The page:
Police departments all over the country are being challenged to demonstrate their respect for the law and commitment to public service, as new videos of overaggressive policing and excessive force become an almost daily feature on the national news.

But here in Maine, the State Police appear comfortable keeping the public in the dark. The state’s biggest police department withholds so much information about its officers who have been disciplined for misconduct as to make the disclosures meaningless. This has got to change.

In a months-long collaboration between the Portland Press Herald/Maine Sunday Telegram and the Bangor Daily News, reporters combed through more than five years of heavily redacted disciplinary records that reveal the names of officers and the discipline they received, but next to nothing about what they did to receive it.

This information is hidden from the general public, who invest enormous responsibility in the officers, as well as from potential future employers, including other police departments. It’s also hidden from the state legislators who have oversight responsibility.

And without detailed information about cases where officers were found to have broken the rules, it’s impossible to tell whether the punishments that were meted out are appropriate. We are expected to trust that the state police higher-ups are getting it right every single time.

Despite the challenges, the newspapers’ reporting team came up with some troubling findings:


• In some cases, the department actually destroys disciplinary records.

•  The department’s domestic violence policy permits it to pursue “non-punitive avenues of assistance” for officers.

• Officers accused of misconduct can end investigations by resigning and leave with a clean record.

Col. John Cote, chief of the State Police, says that the department is simply following state law, which requires the disclosure of only certain information from internal affairs investigations.

It’s the same for all state employees, Cote said, but police officers are not just ordinary employees. At their discretion, they can arrest, detain and use deadly force against members of the public. They do much of their work without direct supervision, and the public ought to know that the State Police are held to the highest standard. In court, defendants should know whether the state’s star witness has a history of dishonesty.

The State Police are hiding behind an overly strict reading of the law, and one that is not followed by other police departments and county sheriffs who fully disclose disciplinary actions.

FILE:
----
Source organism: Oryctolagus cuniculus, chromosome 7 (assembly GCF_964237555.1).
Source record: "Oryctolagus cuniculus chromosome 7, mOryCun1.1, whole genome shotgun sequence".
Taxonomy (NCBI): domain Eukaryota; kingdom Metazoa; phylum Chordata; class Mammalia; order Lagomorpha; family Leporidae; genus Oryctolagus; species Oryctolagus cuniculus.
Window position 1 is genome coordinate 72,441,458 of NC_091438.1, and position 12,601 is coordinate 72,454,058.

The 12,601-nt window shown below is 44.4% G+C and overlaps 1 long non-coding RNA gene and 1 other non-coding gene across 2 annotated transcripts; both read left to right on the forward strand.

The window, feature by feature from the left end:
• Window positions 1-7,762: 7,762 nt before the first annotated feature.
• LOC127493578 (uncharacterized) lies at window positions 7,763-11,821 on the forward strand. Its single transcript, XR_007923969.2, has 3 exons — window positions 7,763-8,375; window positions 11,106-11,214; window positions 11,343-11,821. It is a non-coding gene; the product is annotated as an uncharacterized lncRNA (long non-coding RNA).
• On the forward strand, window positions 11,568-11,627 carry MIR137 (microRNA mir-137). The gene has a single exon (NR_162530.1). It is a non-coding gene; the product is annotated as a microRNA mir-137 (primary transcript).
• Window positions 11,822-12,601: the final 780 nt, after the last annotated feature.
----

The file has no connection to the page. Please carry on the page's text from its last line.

The interpretation is the subject of a lawsuit brought by both newspapers. While the case proceeds, the reporters dug into available records.

They found that the department has negotiated labor contracts with the state troopers union, detailing the circumstances under which an officer can expunge his or her disciplinary record. Not only is the official record clean, but any paperwork from the investigation also is destroyed. The records don’t exist, and the State Police told the reporting team that they don’t even know how many records have been disposed of in this way.

The department’s leaders may think that they are protecting its officers from unwarranted scrutiny, but they are doing the opposite. Hiding information creates doubt about whether state troopers operate under the same rules as everyone else. Transparency about discipline would separate  a small number of rule breakers from the majority of officers who take their duty seriously. Secrecy tars the whole department.

There is another reason for fully revealing who has been disciplined and why.

It sends a message to other police officers, not just those in the Maine State Police but also those in the smaller agencies around the state, who look at the State Police as the top in their profession. When the discipline is in the public record, they all know what is permitted and what is not. And when they see a fellow officer break the rules and walk away with a clean record, that sends a message, too.

The Maine State Police should not wait for the courts to force the department to comply with the spirit of the law, which requires disclosure of disciplinary records. The Legislature should not wait, either, and should amend the law to clarify the agency’s responsibilities.

They should do so before the desire to protect a few bad actors tarnishes the reputation of the whole department.

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